When most of us think of protein, we immediately think of muscle building and whey powder. Though most Americans meet the Recommended Dietary Allowance (RDA), it’s important to make sure you get a healthy balance of plant and animal proteins. This balance helps the well-known macronutrient play a major role in many essential body functions. Here are three reasons to make sure you’re keeping up your protein intake!
Uncommonly Known Functions of Protein in the Body
1. Nerve Impulse
During digestion, proteins are broken down into their building blocks--amino acids. These amino acids are crucial in the construction of neurotransmitters, which are the chemicals that send messages between nerve cells. Though neurotransmitters play a role in almost every action that occurs within the body, two of the most commonly mentioned neurotransmitters are epinephrine and norepinephrine, both of which help regulate sleep cycles.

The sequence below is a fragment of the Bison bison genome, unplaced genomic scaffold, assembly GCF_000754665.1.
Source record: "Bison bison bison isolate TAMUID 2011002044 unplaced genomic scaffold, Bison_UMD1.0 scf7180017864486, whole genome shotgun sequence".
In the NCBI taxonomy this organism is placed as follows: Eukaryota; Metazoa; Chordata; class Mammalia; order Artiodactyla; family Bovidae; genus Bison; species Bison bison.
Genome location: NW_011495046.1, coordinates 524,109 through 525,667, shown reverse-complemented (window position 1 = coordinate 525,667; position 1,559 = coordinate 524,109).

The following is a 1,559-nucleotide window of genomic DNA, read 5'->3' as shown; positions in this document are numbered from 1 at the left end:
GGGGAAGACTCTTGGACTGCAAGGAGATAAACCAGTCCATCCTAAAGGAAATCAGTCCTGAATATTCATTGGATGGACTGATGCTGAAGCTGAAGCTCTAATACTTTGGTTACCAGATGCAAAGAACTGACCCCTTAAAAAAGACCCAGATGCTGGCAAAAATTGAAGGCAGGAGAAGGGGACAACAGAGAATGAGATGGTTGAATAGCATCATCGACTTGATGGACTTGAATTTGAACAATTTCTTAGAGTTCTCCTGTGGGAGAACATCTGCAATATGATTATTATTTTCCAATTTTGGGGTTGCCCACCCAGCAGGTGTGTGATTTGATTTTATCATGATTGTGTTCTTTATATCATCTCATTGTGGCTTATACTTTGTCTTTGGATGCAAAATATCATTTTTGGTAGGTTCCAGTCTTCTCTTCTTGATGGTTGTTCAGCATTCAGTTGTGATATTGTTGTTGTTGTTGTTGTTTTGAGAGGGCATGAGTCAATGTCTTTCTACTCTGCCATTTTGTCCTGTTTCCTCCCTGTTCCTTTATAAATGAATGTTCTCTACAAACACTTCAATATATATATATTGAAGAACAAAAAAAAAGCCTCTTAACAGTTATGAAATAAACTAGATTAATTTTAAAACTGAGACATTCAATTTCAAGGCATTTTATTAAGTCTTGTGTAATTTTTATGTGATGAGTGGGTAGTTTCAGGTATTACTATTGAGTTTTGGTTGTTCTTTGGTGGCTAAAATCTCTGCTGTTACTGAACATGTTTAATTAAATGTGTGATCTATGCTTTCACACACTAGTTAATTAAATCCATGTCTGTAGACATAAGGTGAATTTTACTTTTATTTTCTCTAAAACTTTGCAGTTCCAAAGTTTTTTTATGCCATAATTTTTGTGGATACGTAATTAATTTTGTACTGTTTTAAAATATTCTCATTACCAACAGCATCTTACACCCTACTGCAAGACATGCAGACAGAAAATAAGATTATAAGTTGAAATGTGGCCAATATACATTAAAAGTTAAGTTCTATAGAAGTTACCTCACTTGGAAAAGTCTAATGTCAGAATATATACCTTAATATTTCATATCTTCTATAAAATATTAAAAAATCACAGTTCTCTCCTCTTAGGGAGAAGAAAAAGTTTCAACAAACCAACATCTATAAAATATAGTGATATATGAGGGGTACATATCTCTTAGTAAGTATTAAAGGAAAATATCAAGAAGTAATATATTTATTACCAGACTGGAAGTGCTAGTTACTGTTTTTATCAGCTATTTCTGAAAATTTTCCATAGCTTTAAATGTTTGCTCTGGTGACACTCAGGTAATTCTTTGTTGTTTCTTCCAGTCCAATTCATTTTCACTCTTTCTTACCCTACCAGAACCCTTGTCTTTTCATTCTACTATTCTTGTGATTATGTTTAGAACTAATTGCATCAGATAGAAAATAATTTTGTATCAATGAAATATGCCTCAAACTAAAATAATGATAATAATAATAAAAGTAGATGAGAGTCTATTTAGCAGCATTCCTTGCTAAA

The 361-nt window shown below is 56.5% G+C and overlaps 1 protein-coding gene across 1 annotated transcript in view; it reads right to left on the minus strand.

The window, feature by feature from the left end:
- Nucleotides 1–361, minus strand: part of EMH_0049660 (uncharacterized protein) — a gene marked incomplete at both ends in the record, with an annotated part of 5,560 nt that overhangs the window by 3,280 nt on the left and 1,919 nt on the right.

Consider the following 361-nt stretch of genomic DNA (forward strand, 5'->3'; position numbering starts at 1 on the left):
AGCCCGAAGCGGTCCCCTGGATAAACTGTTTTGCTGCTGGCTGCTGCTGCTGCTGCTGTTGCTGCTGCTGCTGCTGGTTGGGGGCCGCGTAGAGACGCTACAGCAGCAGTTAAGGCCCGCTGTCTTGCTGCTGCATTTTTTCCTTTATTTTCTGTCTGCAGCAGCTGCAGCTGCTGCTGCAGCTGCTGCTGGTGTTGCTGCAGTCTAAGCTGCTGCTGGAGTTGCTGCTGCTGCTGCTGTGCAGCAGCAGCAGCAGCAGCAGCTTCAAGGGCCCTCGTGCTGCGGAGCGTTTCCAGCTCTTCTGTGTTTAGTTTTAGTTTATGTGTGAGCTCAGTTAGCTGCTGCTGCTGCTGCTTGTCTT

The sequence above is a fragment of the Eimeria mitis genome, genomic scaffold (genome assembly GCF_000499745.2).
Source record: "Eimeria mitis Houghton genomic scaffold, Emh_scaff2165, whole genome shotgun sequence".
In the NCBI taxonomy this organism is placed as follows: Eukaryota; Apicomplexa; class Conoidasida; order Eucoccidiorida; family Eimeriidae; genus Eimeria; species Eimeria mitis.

2. Connective Tissues
Protein is most abundant in the body in the form of collagen, the primary component of connective tissue responsible for flexible movements and maintaining the shape and elasticity of our skin. Without collagen, we might literally melt into the ground like a cartoon due to lack of support for our organs and other body tissues.
3. Electrolyte and Fluid Balance
Though there are several components that affect electrolyte and fluid balance, protein is one that is often not considered. In order to maintain a proper fluid to electrolyte balance, protein draws fluid and keeps it flowing within our bodies’ cells and bloodstream. Without adequate protein intake, there is not enough of a drawing force to keep fluids moving and in balance throughout the body.